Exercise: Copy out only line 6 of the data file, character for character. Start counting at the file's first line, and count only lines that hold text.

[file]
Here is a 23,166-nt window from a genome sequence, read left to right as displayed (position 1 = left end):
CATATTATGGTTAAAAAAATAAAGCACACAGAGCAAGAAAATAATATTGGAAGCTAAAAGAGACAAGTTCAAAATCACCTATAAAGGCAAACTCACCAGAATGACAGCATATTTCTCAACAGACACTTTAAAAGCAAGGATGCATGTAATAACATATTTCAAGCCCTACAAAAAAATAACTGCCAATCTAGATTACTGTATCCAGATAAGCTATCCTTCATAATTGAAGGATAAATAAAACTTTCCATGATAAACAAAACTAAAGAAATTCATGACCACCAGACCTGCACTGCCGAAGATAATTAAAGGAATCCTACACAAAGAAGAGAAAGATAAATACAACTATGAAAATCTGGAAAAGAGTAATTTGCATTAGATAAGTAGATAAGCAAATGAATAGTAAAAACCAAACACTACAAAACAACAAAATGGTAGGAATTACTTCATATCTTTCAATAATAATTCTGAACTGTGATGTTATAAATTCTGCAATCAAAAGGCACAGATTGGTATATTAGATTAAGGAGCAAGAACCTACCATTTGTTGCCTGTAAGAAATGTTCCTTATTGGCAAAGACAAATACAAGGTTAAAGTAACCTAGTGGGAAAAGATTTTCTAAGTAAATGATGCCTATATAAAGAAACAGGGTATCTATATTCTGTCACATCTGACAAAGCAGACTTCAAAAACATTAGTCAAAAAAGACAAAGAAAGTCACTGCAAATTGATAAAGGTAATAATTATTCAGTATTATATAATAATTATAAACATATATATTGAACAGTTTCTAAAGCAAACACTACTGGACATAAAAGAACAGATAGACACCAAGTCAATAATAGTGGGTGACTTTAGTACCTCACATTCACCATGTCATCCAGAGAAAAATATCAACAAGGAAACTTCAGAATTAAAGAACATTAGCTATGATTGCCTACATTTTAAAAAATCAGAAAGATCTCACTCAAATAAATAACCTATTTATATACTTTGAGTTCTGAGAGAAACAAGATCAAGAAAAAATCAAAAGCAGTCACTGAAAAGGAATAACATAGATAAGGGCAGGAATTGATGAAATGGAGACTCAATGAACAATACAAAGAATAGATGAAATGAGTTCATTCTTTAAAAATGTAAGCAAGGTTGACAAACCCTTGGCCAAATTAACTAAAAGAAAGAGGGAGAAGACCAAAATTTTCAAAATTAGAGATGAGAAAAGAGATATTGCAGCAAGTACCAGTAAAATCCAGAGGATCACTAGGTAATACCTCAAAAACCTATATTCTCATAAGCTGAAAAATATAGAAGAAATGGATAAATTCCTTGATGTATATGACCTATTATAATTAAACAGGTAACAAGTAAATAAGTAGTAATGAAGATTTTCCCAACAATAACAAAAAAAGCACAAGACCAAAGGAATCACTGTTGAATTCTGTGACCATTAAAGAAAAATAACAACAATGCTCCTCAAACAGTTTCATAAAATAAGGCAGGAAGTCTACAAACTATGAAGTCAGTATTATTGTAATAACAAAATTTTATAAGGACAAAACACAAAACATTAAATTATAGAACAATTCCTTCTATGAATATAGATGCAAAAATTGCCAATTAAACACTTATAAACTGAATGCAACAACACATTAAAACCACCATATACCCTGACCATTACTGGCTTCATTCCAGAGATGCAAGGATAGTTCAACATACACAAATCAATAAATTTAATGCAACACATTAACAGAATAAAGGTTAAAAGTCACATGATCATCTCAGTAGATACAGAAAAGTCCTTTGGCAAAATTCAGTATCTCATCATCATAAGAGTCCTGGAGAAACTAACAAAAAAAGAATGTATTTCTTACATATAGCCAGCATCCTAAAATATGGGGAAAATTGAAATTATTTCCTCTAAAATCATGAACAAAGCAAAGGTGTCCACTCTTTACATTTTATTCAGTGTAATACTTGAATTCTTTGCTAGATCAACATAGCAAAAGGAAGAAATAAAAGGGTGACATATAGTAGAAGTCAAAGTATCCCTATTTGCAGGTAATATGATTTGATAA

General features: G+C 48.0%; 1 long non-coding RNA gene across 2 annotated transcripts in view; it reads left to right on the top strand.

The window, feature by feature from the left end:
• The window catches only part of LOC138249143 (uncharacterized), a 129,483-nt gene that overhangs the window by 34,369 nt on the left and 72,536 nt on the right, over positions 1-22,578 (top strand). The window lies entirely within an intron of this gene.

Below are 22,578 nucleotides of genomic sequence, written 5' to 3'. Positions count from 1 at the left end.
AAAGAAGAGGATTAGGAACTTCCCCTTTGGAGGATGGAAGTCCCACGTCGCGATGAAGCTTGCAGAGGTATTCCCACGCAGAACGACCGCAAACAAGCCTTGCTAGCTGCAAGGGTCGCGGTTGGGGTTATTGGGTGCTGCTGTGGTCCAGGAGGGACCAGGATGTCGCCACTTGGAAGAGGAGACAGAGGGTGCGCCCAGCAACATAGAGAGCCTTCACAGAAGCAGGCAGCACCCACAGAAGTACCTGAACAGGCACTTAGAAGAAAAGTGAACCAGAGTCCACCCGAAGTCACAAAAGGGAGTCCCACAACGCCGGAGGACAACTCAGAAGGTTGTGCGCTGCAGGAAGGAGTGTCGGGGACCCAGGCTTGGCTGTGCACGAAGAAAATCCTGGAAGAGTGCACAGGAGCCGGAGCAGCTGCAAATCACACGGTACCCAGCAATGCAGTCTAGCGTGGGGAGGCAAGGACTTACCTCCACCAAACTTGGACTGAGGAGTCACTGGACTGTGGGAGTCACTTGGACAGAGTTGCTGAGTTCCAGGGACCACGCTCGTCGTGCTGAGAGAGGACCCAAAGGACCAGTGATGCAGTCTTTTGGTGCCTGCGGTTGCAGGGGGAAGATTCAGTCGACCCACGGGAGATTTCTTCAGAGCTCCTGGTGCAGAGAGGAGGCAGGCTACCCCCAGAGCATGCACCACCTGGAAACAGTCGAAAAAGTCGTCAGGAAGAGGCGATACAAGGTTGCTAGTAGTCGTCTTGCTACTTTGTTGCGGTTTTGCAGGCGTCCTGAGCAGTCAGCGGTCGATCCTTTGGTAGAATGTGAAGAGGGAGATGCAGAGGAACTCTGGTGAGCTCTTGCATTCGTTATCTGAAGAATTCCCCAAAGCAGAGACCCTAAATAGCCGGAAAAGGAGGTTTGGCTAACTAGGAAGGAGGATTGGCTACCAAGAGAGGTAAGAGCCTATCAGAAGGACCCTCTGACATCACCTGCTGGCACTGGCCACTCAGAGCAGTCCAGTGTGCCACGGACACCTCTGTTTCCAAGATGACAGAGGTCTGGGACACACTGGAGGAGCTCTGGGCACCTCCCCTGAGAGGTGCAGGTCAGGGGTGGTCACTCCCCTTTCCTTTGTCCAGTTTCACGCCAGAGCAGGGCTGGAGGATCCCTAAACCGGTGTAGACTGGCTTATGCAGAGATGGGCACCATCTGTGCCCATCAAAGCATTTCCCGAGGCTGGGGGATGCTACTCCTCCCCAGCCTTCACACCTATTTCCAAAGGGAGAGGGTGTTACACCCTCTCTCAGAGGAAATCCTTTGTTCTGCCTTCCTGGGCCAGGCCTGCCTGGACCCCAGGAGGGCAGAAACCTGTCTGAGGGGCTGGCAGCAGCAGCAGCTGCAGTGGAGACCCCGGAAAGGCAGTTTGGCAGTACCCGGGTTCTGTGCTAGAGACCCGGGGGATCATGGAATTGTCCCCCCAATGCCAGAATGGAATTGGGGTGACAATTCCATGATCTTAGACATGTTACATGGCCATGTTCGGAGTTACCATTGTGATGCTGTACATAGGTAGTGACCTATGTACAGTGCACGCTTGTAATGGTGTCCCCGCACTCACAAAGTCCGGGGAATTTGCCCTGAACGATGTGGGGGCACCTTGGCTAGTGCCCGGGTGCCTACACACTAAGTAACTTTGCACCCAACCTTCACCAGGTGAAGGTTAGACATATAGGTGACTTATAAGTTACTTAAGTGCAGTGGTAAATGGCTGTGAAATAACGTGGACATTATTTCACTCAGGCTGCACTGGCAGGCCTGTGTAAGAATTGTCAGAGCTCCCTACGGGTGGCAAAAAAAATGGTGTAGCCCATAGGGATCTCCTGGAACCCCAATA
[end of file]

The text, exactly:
Below are 22,578 nucleotides of genomic sequence, written 5' to 3'. Positions count from 1 at the left end.